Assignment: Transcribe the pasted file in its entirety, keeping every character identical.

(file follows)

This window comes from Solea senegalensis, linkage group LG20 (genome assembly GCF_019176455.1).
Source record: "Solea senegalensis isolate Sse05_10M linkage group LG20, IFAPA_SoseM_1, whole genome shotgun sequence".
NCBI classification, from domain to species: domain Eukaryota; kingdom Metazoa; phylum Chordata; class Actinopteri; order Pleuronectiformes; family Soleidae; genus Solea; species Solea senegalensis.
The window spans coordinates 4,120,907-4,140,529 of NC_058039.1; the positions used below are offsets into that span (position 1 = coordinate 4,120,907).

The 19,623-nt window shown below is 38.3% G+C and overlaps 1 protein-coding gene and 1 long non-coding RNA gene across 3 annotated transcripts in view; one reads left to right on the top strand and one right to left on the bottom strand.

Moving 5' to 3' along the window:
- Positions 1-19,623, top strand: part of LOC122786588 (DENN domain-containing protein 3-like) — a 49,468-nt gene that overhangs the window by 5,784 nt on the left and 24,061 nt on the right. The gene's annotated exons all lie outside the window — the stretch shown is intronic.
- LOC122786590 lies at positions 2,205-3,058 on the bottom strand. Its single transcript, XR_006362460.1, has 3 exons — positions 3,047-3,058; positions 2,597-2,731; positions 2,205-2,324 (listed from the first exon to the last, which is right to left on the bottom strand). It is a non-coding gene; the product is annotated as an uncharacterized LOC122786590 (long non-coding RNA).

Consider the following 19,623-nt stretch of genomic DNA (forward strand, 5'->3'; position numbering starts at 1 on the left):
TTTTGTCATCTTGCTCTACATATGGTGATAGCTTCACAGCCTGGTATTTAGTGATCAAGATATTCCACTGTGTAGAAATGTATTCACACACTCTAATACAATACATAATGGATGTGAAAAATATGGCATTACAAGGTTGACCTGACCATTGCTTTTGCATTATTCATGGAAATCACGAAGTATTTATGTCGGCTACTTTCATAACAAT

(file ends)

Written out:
This window comes from Solea senegalensis, linkage group LG20 (genome assembly GCF_019176455.1).
Source record: "Solea senegalensis isolate Sse05_10M linkage group LG20, IFAPA_SoseM_1, whole genome shotgun sequence".
NCBI classification, from domain to species: domain Eukaryota; kingdom Metazoa; phylum Chordata; class Actinopteri; order Pleuronectiformes; family Soleidae; genus Solea; species Solea senegalensis.
The window spans coordinates 4,120,907-4,140,529 of NC_058039.1; the positions used below are offsets into that span (position 1 = coordinate 4,120,907).

The 19,623-nt window shown below is 38.3% G+C and overlaps 1 protein-coding gene and 1 long non-coding RNA gene across 3 annotated transcripts in view; one reads left to right on the top strand and one right to left on the bottom strand.

Moving 5' to 3' along the window:
- Positions 1-19,623, top strand: part of LOC122786588 (DENN domain-containing protein 3-like) — a 49,468-nt gene that overhangs the window by 5,784 nt on the left and 24,061 nt on the right. The gene's annotated exons all lie outside the window — the stretch shown is intronic.
- LOC122786590 lies at positions 2,205-3,058 on the bottom strand. Its single transcript, XR_006362460.1, has 3 exons — positions 3,047-3,058; positions 2,597-2,731; positions 2,205-2,324 (listed from the first exon to the last, which is right to left on the bottom strand). It is a non-coding gene; the product is annotated as an uncharacterized LOC122786590 (long non-coding RNA).

Consider the following 19,623-nt stretch of genomic DNA (forward strand, 5'->3'; position numbering starts at 1 on the left):
TTTTGTCATCTTGCTCTACATATGGTGATAGCTTCACAGCCTGGTATTTAGTGATCAAGATATTCCACTGTGTAGAAATGTATTCACACACTCTAATACAATACATAATGGATGTGAAAAATATGGCATTACAAGGTTGACCTGACCATTGCTTTTGCATTATTCATGGAAATCACGAAGTATTTATGTCGGCTACTTTCATAACAAT